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William A. Wellman
George K. Arthur,
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Robert Z. Leonard
Rod La Rocque,
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Young vivacious Billie uses her charms on influential businessman Glenn Abbott in hopes of getting her secret fiancée Gil a diplomatic appointment. Meanwhile Gil's affections meander to beautiful ingenue Kentucky, Billie's best friend. After securing Gil's appointment, Abbott is crushed to learn of Billie's impending marriage. What Billie didn't count on was Gil getting Kentucky pregnant. This throws her wedding day into scandal and creates turmoil in the lives of the youthful quartet. Written by
Gary Jackson <firstname.lastname@example.org>
Despite flaws in it projection, lovely young Joan Crawford and Anita Page in this silent jazz age melodrama is fun to watch.
This was one of those films caught during the transition to sound and issued in a silent and sound version. Unfortunately, MGM didn't make separate continuity versions - they simply added a soundtrack (music and sound effects) to the silent version. But the silent film could be run at the proper speed - anywhere from 16 to 22 frames a second at the discretion of the projectionist - whereas the sound version had to be shown at 24 frames a second, the fixed speed to have the sound come out right. So you see the action faster than you are supposed to, making some of it seem rushed, quite noticeable and often annoying.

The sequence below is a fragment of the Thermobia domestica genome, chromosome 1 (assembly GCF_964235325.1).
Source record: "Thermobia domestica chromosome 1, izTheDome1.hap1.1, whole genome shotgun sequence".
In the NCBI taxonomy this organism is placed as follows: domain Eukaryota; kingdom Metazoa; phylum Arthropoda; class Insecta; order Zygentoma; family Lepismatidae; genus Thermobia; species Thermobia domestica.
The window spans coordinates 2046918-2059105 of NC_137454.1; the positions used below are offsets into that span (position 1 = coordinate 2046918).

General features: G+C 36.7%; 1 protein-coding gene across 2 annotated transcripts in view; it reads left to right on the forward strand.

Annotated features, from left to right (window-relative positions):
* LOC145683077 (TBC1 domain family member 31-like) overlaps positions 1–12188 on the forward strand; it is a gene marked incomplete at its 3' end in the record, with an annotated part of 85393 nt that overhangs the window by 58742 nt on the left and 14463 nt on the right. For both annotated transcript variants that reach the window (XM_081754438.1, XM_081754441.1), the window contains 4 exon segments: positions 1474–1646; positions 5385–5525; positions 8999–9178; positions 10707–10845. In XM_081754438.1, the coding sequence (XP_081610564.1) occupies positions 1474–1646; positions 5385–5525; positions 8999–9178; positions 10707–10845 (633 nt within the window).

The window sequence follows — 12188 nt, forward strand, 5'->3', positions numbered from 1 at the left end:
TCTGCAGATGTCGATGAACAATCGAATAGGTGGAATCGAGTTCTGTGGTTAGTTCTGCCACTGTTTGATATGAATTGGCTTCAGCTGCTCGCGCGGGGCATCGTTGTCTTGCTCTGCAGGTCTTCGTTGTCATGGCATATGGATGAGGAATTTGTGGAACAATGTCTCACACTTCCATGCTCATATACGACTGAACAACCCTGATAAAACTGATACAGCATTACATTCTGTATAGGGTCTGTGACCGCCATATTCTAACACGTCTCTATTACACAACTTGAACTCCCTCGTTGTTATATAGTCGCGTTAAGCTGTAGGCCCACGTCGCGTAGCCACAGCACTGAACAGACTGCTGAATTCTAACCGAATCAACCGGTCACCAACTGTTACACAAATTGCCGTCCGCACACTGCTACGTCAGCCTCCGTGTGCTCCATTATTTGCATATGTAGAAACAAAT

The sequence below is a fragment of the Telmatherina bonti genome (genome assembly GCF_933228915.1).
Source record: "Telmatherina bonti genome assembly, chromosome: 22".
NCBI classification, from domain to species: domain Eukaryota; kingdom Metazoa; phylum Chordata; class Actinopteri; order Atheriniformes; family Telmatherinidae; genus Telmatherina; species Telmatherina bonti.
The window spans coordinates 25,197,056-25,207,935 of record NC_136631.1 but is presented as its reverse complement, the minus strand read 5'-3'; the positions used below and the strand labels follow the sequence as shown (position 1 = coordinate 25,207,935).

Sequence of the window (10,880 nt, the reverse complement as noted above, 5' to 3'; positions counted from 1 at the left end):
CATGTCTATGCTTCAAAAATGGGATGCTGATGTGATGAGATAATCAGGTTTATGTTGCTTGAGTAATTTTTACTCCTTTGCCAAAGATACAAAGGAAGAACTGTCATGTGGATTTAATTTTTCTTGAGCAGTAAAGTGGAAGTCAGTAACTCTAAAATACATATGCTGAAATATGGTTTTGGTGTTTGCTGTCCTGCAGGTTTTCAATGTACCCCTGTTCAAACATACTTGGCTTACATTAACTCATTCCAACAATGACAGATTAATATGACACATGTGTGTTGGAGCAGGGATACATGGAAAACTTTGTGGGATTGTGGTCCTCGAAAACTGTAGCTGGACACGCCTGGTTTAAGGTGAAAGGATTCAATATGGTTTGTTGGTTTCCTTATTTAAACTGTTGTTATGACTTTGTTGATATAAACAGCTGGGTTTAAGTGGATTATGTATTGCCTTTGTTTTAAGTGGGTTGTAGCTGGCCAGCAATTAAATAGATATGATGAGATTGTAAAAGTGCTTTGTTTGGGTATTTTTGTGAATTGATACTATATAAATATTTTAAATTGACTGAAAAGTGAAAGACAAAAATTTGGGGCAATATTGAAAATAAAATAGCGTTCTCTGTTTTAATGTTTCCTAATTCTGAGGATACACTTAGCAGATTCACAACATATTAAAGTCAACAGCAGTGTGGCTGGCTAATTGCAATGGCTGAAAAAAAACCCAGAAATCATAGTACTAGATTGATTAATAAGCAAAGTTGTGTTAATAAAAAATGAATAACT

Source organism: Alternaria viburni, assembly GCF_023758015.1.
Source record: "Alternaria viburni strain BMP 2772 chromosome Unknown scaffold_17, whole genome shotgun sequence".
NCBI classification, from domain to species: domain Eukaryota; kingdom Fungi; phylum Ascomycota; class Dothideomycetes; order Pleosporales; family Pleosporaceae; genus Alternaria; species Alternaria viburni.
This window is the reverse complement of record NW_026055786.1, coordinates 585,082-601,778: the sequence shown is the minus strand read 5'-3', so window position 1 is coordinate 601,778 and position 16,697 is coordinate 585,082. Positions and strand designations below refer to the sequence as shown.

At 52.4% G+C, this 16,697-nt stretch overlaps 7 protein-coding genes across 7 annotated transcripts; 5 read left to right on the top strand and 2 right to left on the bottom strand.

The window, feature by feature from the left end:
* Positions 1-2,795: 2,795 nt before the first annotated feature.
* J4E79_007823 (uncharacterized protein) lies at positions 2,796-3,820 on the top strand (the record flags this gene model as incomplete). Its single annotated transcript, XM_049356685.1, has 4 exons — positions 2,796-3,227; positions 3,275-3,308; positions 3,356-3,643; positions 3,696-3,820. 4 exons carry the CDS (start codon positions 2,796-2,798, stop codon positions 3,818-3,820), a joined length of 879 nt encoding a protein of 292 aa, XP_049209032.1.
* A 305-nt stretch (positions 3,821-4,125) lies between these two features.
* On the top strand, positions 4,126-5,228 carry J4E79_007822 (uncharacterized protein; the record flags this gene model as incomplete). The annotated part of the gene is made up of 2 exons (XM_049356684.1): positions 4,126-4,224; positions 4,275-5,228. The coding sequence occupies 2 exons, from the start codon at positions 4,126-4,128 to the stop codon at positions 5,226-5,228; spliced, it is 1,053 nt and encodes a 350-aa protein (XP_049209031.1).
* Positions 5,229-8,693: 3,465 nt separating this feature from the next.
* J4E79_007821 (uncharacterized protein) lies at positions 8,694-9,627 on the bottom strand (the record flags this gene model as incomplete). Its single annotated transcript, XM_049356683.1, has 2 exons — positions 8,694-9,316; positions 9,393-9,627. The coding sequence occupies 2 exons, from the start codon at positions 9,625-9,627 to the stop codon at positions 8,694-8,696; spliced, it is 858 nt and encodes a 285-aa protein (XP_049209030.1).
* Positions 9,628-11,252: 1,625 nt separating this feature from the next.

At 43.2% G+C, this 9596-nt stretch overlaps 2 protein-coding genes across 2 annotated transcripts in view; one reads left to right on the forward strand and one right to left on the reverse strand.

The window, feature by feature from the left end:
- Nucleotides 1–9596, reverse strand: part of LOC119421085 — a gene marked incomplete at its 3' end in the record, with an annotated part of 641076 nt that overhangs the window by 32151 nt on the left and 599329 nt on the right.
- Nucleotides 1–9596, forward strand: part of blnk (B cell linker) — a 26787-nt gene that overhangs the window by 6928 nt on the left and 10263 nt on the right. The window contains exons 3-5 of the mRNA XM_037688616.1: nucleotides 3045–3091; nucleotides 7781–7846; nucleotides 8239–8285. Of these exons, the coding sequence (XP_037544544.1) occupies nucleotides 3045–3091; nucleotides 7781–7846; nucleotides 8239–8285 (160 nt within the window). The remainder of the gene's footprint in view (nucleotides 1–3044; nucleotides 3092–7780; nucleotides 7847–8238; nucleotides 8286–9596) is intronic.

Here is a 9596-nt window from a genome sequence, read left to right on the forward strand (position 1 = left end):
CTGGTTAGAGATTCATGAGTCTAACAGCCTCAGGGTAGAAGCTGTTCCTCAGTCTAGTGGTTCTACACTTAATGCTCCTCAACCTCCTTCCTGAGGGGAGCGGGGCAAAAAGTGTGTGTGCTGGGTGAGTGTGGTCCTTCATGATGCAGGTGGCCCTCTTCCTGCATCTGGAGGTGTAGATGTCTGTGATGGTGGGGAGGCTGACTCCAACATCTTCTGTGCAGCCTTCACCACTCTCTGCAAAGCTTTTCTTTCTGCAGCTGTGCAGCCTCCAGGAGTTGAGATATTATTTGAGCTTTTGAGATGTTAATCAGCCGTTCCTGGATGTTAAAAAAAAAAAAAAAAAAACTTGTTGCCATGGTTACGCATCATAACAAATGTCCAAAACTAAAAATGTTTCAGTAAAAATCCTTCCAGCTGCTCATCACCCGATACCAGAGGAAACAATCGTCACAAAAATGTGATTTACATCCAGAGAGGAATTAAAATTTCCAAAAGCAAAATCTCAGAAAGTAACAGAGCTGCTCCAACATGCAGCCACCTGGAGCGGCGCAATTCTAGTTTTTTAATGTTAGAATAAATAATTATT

The plot is your basic love quadrangle with Crawford in love with and getting secretly engaged to Douglas Fairbanks, Jr., while Page is in love with him. It's secret so Crawford can play up to influential Rod La Rocque, who can get Fairbanks a diplomatic job. She cruelly lies to La Rocque, who falls in love with her, saying Fairbanks is a friend, only a boy. While Crawford is getting to La Rocque, Fairbanks and Page have an affair, which he regrets, finally telling her of his engagement. Page simply says she will never tell Crawford, her best friend. After La Rocque gets Fairbanks the job, the engagement is announced, enraging La Rocque to the point he almost rapes Crawford. I was really surprised when they were alone in his cabin and he grabs Crawford, that he yanks her hair back violently so he could kiss her passionately. He finally leaves in disgust, after telling her he stopped not because of decency, but because he didn't want her. Crawford marries Fairbanks, but all four are in for some big surprises.
The love scenes are punctuated with a lot of jazz age fun. We see Crawford doing a nice interpretive dance at a party, and Fairbanks imitate John Barrymore doing his facial changes made in Dr. Jekyll and Mr. Hyde (1920), and then imitate John Gilbert passionately kissing a woman. Those two are mentioned by name, but then someone yells "Do Robin Hood," an amusing "in" joke because it referred to his real life father, Douglas Fairbanks, Sr. in Robin Hood (1922). And he does it very well, leaping and posturing just as his father did, a reason why he was able to make some swashbuckling films himself later on.
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